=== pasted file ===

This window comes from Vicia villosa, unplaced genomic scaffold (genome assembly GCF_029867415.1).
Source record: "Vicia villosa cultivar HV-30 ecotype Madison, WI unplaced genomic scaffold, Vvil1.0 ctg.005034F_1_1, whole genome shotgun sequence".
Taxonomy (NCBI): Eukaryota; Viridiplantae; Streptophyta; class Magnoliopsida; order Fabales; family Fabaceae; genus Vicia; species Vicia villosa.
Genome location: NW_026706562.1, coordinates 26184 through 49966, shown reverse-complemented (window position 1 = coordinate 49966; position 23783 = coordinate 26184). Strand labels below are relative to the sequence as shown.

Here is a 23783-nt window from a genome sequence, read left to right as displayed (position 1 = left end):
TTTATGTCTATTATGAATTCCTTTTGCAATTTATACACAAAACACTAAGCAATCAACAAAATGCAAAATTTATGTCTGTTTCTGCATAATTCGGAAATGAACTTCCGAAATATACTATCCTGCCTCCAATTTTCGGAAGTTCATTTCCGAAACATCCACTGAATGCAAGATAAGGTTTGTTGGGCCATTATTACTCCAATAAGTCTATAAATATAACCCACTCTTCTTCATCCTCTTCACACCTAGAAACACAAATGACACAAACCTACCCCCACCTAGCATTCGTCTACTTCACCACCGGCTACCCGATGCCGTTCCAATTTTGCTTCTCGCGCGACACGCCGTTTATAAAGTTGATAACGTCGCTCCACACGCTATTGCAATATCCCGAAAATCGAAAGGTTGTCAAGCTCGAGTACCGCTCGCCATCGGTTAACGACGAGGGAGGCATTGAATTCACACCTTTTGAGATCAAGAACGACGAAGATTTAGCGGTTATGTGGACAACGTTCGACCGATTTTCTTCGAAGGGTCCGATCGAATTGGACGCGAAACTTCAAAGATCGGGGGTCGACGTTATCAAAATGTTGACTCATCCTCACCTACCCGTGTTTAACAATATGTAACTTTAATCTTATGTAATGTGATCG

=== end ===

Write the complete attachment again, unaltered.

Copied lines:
This window comes from Vicia villosa, unplaced genomic scaffold (genome assembly GCF_029867415.1).
Source record: "Vicia villosa cultivar HV-30 ecotype Madison, WI unplaced genomic scaffold, Vvil1.0 ctg.005034F_1_1, whole genome shotgun sequence".
Taxonomy (NCBI): Eukaryota; Viridiplantae; Streptophyta; class Magnoliopsida; order Fabales; family Fabaceae; genus Vicia; species Vicia villosa.
Genome location: NW_026706562.1, coordinates 26184 through 49966, shown reverse-complemented (window position 1 = coordinate 49966; position 23783 = coordinate 26184). Strand labels below are relative to the sequence as shown.

Here is a 23783-nt window from a genome sequence, read left to right as displayed (position 1 = left end):
TTTATGTCTATTATGAATTCCTTTTGCAATTTATACACAAAACACTAAGCAATCAACAAAATGCAAAATTTATGTCTGTTTCTGCATAATTCGGAAATGAACTTCCGAAATATACTATCCTGCCTCCAATTTTCGGAAGTTCATTTCCGAAACATCCACTGAATGCAAGATAAGGTTTGTTGGGCCATTATTACTCCAATAAGTCTATAAATATAACCCACTCTTCTTCATCCTCTTCACACCTAGAAACACAAATGACACAAACCTACCCCCACCTAGCATTCGTCTACTTCACCACCGGCTACCCGATGCCGTTCCAATTTTGCTTCTCGCGCGACACGCCGTTTATAAAGTTGATAACGTCGCTCCACACGCTATTGCAATATCCCGAAAATCGAAAGGTTGTCAAGCTCGAGTACCGCTCGCCATCGGTTAACGACGAGGGAGGCATTGAATTCACACCTTTTGAGATCAAGAACGACGAAGATTTAGCGGTTATGTGGACAACGTTCGACCGATTTTCTTCGAAGGGTCCGATCGAATTGGACGCGAAACTTCAAAGATCGGGGGTCGACGTTATCAAAATGTTGACTCATCCTCACCTACCCGTGTTTAACAATATGTAACTTTAATCTTATGTAATGTGATCG